SMART boards are very nice hardware-wise, but their software is less than reliable. The service keeps stopping - we had to set up a login script that restarts it each session.
The Smarrtech ones are not simple IR sensors. I tried to duplicate their pens. IR cameras, yes - including a DSP processor. The patent outlines some of the maths involved in determining if pen or finger is poking at the board - the preprocessing part I can just about follow, but then it uses a neural network as a classifier.
I failed. I don't know how it identifies a pen from a finger - according to the patent it's on shape alone, but I tried both 3D printing and plaster-casting an exact replica without succeess, so I think there's another element I'm missing.
Those many different models are often just variations.
It's always fun trying to read a service diagram for Toshiba laptops. The diagram is of a hypthetical super-laptop that contains the intersection of all the components of the various models that use that chassis - it'll have a flash drive and an HD fitted in the same bay, two devices in one mini-PCIe slot, and so on. You open it up and find that the diagram shows three wifi antennas, but the model you are working on only has one. Screws are especially fun, as it'll sometimes show two screws going into one slot. You get use to it after a while.
I was drawing attention to MikeRT's obvious mistake (Assuming everything happens in the US) by providing an over-detailed account of why this renders his suggestion invalid.
Barrage balloons. String some blimps up on cables around the property, hang nets from the cables. It's legal, passive, safe - and only the most skilled of drone pilots could reliably navigate the maze without getting their rotors tangled. Plus the studio gets some free drones - somehow I don't imagine many of the pilots will be asking for their return.
It's pretty hard to legally buy a gun in the UK. You need a license, and they aren't available to just anyone who asks like in the US. You need to demonstrate a legitimate reason to own a gun (Self-defense doesn't count - pest control or organised sports shooting will do), and then there are some background checks to go through. There's even a requirement for a doctor's certificate of competence (ie, no mental illness) and a police inspection of the intended firearms storage area to ensure it is secure.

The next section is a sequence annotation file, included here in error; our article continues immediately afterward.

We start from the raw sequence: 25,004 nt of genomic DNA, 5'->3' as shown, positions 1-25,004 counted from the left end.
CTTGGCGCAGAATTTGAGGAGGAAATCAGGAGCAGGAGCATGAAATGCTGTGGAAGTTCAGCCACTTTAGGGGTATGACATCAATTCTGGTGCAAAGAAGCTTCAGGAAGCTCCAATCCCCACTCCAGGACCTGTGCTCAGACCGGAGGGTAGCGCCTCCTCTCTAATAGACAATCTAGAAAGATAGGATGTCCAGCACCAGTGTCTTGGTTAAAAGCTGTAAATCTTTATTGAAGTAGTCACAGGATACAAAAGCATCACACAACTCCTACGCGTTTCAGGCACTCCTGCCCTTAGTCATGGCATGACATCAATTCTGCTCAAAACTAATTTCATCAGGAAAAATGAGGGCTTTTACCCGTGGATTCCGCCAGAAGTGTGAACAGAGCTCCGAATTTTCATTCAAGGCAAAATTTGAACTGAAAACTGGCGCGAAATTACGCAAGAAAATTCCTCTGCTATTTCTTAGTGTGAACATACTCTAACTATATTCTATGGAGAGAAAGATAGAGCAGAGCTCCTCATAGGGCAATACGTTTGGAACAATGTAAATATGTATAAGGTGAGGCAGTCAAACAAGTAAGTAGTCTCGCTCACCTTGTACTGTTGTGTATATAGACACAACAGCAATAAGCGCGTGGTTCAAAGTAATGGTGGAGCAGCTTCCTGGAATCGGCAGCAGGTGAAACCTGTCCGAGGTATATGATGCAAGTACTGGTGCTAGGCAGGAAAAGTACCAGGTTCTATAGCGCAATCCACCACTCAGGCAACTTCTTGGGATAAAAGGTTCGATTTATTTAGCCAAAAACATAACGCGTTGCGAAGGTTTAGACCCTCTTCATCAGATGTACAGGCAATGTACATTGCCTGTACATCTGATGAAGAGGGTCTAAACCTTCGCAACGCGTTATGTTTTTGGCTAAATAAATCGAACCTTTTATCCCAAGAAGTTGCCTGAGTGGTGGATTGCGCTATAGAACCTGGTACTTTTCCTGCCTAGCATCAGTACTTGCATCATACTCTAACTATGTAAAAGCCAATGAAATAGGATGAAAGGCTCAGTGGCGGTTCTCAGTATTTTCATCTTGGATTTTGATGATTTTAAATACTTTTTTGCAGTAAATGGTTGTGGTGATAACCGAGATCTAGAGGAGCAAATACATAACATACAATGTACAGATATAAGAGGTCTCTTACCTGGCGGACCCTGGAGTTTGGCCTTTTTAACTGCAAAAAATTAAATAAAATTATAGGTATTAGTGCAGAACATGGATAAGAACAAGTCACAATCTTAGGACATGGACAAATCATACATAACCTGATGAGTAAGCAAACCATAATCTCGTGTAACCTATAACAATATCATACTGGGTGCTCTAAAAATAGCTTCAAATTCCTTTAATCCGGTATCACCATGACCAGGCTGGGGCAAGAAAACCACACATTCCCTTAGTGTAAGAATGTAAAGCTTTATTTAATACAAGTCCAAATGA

It's really quite good for annoying the gun-rights people in the US, because it's the type of totalitarian nightmare they fear - and it works. Our murder rate is a fraction of that in the US. Gun crime is exceedingly rare. We've not had a school shooting since 1996. The country is so safe, even our police don't carry guns - they have no need to, because they'll hardly ever encounter a criminal carrying one.
This is star wars, though.
"Eh... just tell the CGI guys to take it out later."
Not much of a bomb, then.
China tolerates NK, but their alliance is strained. They seek regional stability, while NK is always sabre-rattling at the south and at the world in general, provoking naval skirmishes as a show of force and generally stiring up trouble. You're right, it isn't worth the trouble - the cost of peacekeeping would be huge, and there would be diplomatic trouble with South Korea too. But I've no doubt China has invasion plans drawn up, and if NK ever does something that starts a real war, China will be ready to put a stop to it. They just won't be the ones to shoot first.
No need, really. Arabic numerals are also called Indian numerals, and predate Islam. They picked up the misleading name because they were introduced via Arabic texts.
They probably recruit engineers. Any idiot can be a militia fighter, but an engineer is a valuable asset to any terrorist organisation.
Fundamentalist Islam today looks very similar to medieval Christianity.
Muhammad raised an army, besieged and captured Mecca and went on to take over much of the surrounding area. He wasn't some hippy street-peacher like Jesus - he was a prophet of action, not just words. Given his willingness to use military force to convert rival tribes to his new religion, he may well have been perfectly ok with beheading those who effectively served the enemy by spreading goodwill and thus sapping his side of the will to fight.
I suspect it might be a translation issue. But to know that we need the oppinion of someone who speaks whatever language the announcement was in, presumably Arabic. Banning math makes no sense, but it might be perhaps banning certain types of math, or preparing for a yet-to-be-finished Islamic Mathematics cirriculum that downplays the role of western mathematicians.
Languages can be tricky. Another Islamist group, widely (Though unofficially) called Boko Haram, literally translates as 'Counterfeits are prohibited' - but it actually means something closer to 'Western education is unislamic.' A translation that wouldn't be at all obvious unless you are familiar with the region's history, and knew that 'Boko' might mean counterfeit or fake, but could also be a contraction for 'ilimin boko' or 'fake education' - a phrase used to describe British schools created when the country was formerly part of the British Empire.
Neither if which matters, because few believers actually do what their holy book says. They do what they want, then look to their holy book to justify it.
Nice idea, but not practical. This isn't an old-fashioned war of country v country. They'll just discard uniforms and blend into the civilian population. Unless you can justify vast numbers of civilian casulties, it'd be impossible to kill them all, and require a continued and expensive presence just to keep them underground.